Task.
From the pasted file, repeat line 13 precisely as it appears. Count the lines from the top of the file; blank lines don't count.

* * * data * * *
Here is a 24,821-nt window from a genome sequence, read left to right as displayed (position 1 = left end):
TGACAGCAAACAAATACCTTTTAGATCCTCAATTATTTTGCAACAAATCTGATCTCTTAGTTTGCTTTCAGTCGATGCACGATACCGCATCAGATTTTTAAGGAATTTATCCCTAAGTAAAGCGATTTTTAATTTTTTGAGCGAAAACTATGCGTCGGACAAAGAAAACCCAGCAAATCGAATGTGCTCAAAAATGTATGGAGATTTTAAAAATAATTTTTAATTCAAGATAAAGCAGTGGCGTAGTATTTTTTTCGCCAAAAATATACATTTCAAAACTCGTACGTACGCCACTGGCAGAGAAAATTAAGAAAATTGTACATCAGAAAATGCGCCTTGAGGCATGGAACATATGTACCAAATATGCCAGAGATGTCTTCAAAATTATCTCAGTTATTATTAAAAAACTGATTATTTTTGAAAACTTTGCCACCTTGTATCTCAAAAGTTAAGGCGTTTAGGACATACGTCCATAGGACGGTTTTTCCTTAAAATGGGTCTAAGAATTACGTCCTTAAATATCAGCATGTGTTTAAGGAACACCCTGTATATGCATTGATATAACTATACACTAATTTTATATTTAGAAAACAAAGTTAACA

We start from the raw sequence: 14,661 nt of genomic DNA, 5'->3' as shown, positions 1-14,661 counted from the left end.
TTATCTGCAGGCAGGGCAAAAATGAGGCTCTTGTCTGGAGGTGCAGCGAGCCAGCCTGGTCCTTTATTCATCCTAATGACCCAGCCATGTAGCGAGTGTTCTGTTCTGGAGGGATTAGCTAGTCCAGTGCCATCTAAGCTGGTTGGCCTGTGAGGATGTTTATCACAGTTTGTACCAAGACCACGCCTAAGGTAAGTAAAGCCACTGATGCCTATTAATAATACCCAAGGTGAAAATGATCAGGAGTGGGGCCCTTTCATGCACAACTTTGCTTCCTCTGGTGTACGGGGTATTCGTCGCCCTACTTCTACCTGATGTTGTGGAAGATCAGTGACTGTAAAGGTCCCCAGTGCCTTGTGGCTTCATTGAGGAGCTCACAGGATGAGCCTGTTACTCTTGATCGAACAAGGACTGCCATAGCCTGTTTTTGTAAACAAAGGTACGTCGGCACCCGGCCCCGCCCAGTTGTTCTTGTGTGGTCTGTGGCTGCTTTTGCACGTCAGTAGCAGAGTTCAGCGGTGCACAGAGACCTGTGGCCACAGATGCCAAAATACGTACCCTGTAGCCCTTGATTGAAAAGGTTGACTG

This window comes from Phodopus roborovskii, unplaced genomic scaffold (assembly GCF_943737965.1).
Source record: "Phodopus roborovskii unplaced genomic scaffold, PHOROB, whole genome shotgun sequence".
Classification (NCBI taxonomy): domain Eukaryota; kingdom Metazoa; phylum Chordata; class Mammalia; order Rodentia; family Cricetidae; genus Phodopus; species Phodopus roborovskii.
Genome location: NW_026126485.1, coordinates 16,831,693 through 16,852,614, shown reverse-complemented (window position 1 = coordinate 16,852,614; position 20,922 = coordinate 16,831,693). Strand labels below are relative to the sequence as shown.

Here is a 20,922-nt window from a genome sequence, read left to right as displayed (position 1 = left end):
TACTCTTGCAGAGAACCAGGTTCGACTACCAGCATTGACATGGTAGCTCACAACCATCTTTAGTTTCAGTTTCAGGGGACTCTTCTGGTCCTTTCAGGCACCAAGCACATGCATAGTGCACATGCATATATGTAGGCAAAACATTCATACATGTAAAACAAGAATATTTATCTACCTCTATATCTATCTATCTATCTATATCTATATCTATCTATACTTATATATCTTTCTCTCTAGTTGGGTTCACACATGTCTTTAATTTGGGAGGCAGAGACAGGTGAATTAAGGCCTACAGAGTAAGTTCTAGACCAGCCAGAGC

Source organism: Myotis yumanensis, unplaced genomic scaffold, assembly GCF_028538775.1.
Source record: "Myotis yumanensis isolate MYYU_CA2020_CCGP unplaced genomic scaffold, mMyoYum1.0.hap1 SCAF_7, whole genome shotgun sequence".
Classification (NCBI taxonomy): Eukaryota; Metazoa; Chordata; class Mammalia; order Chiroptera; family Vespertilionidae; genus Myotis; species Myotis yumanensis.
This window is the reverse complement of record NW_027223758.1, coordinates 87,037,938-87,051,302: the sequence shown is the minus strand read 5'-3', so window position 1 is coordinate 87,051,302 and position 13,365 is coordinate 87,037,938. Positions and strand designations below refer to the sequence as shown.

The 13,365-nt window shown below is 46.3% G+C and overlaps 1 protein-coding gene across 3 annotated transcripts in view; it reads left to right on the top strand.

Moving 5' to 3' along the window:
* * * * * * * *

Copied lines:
Classification (NCBI taxonomy): Eukaryota; Metazoa; Chordata; class Mammalia; order Chiroptera; family Vespertilionidae; genus Myotis; species Myotis yumanensis.